The Library of Nineteenth-Century Photography

 
 
 
Mlle Lulu

Mlle Lulu


The aerialist Mademoiselle Lulu was a sensation who attracted all London to Holborn in 1871. Within six weeks of her debut she was so famous that she was the subject of witticisms and casual references in the press with no gloss necessary to explain who she was. What no one realized, however, was that Mademoiselle Lulu was a man.

Born Samuel Wasgatt in America, he was adopted by the showman The Great Farini (himself born William Leonard Hunt) who trained him to be a boy acrobat and aerialist and presented him to the public as ‘El Niño Farini, the Wonder of the Age’ during the 1860s. Once his boyhood ended, he grew his hair, changed his costume and enjoyed an even greater success as Lulu, whose act involved being shot high into the air by a powerful spring hidden in the floor and performing a triple somersault before alighting deftly on a narrow platform. A young girl performing perilous feats – and showing her bare limbs – was far more likely to draw the crowds than any male counterpart. Commentators, of which there were a great many, often referred to Lulu’s grace and beauty. According to The Englishwoman’s Domestic Magazine (1 March 1871): ‘The Royal Amphitheatre, Holborn, may confidently lay claim to the possession of the Eighth Wonder of the World in the person of the fearless and graceful Lulu, who is indeed the very empress of gymnasts, accomplishing the most surprising feats with an ease and dexterity that can only be described as marvellous. The attraction of her extraordinary performances is heightened by her youthful and prepossessing appearance’.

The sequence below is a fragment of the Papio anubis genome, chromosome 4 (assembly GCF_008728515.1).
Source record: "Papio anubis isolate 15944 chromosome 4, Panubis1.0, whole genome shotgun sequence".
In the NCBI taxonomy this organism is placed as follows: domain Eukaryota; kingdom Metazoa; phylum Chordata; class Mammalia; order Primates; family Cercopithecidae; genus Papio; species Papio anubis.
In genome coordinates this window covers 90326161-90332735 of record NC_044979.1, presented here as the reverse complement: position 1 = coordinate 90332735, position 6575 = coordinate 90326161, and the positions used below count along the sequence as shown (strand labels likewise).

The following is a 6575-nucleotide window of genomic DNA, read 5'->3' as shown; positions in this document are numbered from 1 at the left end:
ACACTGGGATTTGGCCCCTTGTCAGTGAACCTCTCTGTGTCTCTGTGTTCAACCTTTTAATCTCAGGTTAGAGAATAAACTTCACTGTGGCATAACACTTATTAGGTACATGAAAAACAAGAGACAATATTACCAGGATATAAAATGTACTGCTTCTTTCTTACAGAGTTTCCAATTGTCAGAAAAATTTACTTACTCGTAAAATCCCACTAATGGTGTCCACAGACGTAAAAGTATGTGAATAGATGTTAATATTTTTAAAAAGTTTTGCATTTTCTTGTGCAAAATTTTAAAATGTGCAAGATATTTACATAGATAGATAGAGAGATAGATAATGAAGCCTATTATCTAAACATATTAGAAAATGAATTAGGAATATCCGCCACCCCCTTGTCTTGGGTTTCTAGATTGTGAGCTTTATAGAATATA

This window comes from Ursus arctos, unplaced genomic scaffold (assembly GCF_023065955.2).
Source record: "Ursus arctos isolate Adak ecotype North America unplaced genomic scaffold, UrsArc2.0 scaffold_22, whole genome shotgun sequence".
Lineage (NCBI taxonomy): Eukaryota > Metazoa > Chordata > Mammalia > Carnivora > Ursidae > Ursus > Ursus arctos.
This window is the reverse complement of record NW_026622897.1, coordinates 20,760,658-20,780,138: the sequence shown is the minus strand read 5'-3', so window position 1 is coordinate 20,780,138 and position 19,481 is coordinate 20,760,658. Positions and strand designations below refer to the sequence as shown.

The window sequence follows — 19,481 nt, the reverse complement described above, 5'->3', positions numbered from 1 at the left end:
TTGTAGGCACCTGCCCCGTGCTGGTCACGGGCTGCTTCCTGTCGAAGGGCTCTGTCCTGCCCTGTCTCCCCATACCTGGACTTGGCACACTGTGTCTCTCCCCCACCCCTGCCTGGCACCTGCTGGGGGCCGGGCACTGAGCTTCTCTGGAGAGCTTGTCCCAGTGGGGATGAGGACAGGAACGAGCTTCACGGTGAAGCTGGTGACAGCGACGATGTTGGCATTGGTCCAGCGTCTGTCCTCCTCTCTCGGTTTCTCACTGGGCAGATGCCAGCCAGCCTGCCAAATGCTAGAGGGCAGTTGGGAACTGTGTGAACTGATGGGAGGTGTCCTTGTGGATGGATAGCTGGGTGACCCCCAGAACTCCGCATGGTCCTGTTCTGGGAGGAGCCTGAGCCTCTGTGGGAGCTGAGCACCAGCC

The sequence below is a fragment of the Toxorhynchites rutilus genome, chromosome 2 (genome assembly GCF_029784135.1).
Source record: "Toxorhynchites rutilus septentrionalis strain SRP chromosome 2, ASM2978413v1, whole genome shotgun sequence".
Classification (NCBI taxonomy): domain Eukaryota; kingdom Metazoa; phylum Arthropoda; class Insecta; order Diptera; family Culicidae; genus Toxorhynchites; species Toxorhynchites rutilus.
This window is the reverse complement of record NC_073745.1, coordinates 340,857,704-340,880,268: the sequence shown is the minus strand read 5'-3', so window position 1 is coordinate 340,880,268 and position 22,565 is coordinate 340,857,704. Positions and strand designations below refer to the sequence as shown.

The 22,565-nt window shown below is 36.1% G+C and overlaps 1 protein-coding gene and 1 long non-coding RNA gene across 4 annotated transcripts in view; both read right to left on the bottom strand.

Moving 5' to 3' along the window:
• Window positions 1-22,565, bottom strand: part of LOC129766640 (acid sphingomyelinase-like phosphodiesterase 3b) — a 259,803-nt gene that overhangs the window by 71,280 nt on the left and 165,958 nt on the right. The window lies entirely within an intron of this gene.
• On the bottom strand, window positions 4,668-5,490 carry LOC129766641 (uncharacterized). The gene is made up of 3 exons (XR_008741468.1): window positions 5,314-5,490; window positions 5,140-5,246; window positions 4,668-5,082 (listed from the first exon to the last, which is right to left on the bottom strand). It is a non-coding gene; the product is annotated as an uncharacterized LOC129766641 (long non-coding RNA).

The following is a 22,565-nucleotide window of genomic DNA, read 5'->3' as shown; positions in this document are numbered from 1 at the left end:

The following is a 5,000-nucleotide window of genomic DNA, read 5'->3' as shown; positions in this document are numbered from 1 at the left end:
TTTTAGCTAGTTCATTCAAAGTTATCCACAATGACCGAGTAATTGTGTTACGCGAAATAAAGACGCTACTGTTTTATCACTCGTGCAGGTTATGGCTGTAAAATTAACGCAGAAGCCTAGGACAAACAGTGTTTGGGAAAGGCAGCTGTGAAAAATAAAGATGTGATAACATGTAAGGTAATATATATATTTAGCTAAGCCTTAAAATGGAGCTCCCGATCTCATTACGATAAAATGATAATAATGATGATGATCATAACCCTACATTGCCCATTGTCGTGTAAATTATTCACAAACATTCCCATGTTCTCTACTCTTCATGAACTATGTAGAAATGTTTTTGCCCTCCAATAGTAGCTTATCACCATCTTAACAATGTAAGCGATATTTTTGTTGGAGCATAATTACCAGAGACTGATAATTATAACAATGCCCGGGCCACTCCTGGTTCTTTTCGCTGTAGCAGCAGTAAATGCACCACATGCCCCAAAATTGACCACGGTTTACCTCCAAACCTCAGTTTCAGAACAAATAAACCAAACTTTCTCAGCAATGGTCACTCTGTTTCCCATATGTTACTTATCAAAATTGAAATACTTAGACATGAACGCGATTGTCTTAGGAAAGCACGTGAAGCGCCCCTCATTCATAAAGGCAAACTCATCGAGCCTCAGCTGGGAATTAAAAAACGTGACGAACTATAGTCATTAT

Lulu adopted female attire for professional reasons, in order to capture the imagination of a public rapidly becoming jaded by the plethora of male acrobats, aerialists, funambulists and trapeze artists vying for its attention. The success of the hoax depended on maintaining a convincing illusion at all times, even offstage. Although the cross-dressing aerialist was able to conceal her true gender for five years, photographs of Lulu in costume show that as she grew older the deception became increasingly difficult to carry off. While earlier portraits seem entirely convincing, in later photographs her jaw and musculature seem suspiciously masculine. In 1876 she fell from a platform while performing in Dublin and when a doctor was called to examine her injury, the truth came out. By the end of the year Lulu had married Farini’s younger sister, Edith May Hunt. He continued to perform for a few more years, now with short hair and a moustache but strangely still wearing Lulu’s familiar costume. According to one source, he later emigrated to Canada, where he settled down as a photographer and portrait painter.

Photographed by the London Stereoscopic and Photographic Company.

 

Code: 126478
 
  Back           Home Contact   
           Search
© Paul Frecker 2018